Guerry Clegg

Should college athletes be able to make money off their own talent?

Running back Todd Gurley
(Photo by Perry McIntyre Jr.)
Running back Todd Gurley (Photo by Perry McIntyre Jr.) Special to the Telegraph

Four and a half years ago, as he was rolling along to a possible Heisman Trophy season, Todd Gurley sat in the passenger seat of a car, autographed a bunch of Georgia Bulldog memorabilia, then collected $400 in cash that had been placed on the dashboard, and scooted off to his UGA apartment.

The whole transaction between strangers took about 15 minutes. It cost Gurley a four-game suspension, including a loss to Florida that almost certainly could have been completely different with Gurley and Nick Chubb rotating at tailback.

Six months later, then Georgia Gov. Nathan Deal signed the “Todd Gurley bill” into law. That made it a crime for anyone to knowingly entice a collegiate student athlete to violate NCAA rules or jeopardize their eligibility. Even legislators who opposed the bill when it was introduced did so more out of the principle of the role of government, not so much the spirit of the bill.

U.S. Representative Mark Walker, a Republican from North Carolina, has a different idea. He wants to change the NCAA’s archaic rules that define amateurism. Last week, Walker and Rep. Cedric Richmond (D-La.) introduced The Student-Athlete Equity Act that would penalize the NCAA if they restrict athletes from earning money on their own time. It would jeopardize the NCAA’s tax-exempt status, a substantial penalty given that college sports rakes in roughly $1 billion in revenue.

“It’s a travesty and an injustice that the one segment of our society that can’t access the free market like every other person in America is the student athlete,” Walker said. “If a kid is at a school on a music scholarship, you can go get gigs. You can play in an orchestra, whatever you want to do without it having any kind of impact. And you’re doing it based on your talent, image and likeness.”

The NCAA claims that it must maintain such rigid definition of amateurism or else it would allow boosters free reign to spend money on recruits and players.

Well, OK, sure, that could happen. In fact, it probably will happen … because it’s already happening. Even the programs that try their best to run clean programs cannot control every rouge booster. But allowing student-athletes to earn money on their own names on their own time just will ensure accountability.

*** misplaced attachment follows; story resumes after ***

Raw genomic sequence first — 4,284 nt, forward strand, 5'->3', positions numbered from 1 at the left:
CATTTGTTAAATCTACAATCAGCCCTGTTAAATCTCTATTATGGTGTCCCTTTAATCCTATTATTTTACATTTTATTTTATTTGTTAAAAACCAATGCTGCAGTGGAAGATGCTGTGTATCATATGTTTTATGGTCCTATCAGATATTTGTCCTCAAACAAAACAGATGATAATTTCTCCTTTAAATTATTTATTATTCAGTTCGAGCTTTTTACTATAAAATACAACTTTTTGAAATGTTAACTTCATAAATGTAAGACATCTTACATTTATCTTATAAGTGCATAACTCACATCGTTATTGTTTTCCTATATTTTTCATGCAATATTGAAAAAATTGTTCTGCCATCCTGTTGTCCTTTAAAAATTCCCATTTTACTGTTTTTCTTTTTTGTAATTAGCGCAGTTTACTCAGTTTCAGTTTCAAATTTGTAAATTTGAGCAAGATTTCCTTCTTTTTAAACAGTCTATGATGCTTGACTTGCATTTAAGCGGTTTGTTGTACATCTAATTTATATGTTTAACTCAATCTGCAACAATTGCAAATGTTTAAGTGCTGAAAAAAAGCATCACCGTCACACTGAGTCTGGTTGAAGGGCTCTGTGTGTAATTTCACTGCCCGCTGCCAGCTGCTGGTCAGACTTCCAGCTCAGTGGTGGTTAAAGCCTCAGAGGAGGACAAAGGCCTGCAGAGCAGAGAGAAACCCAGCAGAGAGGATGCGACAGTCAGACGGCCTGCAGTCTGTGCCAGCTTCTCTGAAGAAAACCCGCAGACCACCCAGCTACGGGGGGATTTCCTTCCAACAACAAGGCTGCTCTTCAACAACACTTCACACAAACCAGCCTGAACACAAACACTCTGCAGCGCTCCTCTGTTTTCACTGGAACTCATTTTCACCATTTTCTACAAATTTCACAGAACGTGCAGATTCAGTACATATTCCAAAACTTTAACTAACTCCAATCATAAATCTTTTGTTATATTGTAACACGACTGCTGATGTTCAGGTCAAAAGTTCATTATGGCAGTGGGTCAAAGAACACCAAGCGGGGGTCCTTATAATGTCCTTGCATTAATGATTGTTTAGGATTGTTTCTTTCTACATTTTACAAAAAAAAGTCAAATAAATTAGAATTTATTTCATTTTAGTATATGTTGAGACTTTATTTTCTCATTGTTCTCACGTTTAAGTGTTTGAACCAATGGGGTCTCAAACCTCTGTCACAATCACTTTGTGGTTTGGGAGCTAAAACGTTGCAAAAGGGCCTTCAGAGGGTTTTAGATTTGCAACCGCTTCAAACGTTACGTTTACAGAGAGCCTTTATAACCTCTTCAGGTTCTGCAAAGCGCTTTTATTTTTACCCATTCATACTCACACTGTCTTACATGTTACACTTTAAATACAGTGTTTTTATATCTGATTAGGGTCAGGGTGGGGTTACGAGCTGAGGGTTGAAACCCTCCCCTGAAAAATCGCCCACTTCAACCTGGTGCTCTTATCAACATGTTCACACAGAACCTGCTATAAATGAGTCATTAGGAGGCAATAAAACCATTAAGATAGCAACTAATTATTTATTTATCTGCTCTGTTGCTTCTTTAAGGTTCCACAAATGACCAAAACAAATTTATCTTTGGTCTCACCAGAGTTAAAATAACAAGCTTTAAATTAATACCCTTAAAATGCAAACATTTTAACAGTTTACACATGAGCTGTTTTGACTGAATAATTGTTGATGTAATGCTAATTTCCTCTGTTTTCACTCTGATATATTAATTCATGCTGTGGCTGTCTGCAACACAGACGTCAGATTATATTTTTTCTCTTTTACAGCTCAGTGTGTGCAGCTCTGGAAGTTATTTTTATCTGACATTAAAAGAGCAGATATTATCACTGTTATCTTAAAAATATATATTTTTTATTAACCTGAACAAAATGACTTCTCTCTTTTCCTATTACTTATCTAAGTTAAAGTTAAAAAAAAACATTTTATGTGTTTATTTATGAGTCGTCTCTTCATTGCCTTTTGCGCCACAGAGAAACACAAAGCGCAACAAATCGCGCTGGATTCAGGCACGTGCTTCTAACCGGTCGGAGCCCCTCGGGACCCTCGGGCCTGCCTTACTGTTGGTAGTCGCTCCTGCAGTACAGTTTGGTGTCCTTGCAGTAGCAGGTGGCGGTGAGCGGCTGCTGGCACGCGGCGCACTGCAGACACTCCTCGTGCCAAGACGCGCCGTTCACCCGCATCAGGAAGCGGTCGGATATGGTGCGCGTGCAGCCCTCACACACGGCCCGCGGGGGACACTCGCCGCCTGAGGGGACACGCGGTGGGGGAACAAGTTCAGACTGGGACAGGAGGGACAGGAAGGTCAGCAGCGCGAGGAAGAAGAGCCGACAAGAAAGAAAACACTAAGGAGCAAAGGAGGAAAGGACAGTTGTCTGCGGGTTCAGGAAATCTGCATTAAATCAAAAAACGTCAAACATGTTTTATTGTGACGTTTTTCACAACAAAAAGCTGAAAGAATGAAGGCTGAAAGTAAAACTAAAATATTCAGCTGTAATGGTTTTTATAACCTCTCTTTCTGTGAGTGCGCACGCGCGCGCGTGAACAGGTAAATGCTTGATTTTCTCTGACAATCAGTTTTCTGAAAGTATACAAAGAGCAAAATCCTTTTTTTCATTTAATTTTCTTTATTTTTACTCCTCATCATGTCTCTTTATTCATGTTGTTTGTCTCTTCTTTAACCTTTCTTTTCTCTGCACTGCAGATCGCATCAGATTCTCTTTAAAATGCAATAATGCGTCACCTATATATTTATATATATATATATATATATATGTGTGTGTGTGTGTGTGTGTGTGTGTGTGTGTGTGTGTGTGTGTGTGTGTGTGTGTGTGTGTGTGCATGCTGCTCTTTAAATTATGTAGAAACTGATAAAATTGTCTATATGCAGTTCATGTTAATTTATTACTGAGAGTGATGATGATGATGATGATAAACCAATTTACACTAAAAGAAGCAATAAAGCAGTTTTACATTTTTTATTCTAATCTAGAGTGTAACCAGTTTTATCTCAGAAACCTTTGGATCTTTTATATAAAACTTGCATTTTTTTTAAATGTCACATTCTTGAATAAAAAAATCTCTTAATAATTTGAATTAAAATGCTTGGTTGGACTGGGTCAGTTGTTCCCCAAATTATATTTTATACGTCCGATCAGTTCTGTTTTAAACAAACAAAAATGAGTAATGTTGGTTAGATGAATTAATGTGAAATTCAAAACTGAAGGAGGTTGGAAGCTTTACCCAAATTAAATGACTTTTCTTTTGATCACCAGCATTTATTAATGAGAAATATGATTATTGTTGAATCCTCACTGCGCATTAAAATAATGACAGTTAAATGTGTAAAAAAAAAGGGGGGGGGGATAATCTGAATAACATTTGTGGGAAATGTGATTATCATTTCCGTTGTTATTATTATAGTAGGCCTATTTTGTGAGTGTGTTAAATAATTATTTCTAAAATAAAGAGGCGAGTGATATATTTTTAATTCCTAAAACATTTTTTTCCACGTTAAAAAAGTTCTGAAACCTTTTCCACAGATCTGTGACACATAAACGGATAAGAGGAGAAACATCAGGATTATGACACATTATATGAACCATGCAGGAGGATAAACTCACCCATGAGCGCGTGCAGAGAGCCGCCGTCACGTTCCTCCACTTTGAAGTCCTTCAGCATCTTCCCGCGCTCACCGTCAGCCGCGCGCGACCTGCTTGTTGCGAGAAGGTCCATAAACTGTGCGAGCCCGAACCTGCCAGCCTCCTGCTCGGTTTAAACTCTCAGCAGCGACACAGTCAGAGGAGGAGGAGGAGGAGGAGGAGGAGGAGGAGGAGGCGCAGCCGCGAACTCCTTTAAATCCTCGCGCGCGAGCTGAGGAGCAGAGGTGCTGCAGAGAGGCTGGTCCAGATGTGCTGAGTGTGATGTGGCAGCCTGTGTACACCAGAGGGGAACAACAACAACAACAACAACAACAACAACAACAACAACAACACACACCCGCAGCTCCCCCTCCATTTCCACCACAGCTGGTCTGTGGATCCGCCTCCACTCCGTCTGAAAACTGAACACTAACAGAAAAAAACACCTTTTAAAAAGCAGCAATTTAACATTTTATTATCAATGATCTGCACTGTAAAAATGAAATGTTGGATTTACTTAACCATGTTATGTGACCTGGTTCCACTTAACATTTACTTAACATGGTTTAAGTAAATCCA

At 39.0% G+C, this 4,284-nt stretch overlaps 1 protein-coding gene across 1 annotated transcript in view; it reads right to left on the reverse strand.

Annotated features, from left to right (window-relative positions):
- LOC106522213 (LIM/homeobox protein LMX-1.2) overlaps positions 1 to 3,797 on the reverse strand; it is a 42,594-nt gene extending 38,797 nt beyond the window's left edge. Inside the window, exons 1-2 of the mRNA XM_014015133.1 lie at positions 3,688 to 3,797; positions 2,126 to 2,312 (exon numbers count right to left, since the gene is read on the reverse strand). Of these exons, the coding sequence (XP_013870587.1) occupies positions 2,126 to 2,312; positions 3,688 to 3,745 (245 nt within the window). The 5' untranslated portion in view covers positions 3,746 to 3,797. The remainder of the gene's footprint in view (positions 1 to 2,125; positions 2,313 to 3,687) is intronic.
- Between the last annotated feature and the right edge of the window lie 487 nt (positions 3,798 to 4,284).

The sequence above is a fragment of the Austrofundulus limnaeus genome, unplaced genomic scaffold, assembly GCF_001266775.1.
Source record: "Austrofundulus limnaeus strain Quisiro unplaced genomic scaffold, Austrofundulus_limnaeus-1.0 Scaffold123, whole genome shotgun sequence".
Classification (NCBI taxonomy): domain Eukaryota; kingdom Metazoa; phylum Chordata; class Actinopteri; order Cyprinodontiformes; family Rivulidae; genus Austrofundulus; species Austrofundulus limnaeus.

Besides, for the NCAA to say they want to maintain a level playing field among all the schools competing at the Football Bowl Series (FBS) level is a farce. Compare the facilities and payrolls of Alabama and Vanderbilt and tell me the playing field is level.

The early betting lines for the 2019 season are out. According to, only 11 teams out of 130 are even given 25-1 odds of winning the national championship. Only five teams — Clemson, Alabama, Georgia, Ohio State and Oklahoma — have 10-1 odds or better.

Gurley is now financially set for life. He received an $8 million signing bonus as a rookie and made $3 million in salary over his first three seasons. Now he’s in the second year of a $57.5 million contract, of which $45 million is guaranteed.

But Gurley was fortunate. In his first game back from suspension, he suffered a torn ACL in his knee against Auburn. It was a clean tear and he missed only three games his rookie season with the St. Louis Rams.

His Georgia teammate Keith Marshall wasn’t so fortunate. Marshall suffered a string of setbacks — including a devastating knee injury against Tennessee — and is out of football. He didn’t leave Georgia empty-handed. He does have a degree from UGA’s prestigious Terry College of Business. That’s quite an accomplishment. But chances are Marshall won’t earn as much money in his lifetime as Gurley has already made.

Now Georgia has two more running backs who could make millions one day soon — D’Andre Swift and Zamir White. For now, though, they cannot make a dollar off of their own names and time. Never mind the complex issue of paying college athletes. They can’t even so much as get ten bucks for signing their own names on a football helmet. White has already suffered two torn ACL’s, one on each knee. Swift’s career could end on one play.

They should be allowed to sign as many helmets and jerseys and posters as they want and make as much money as the market will bear.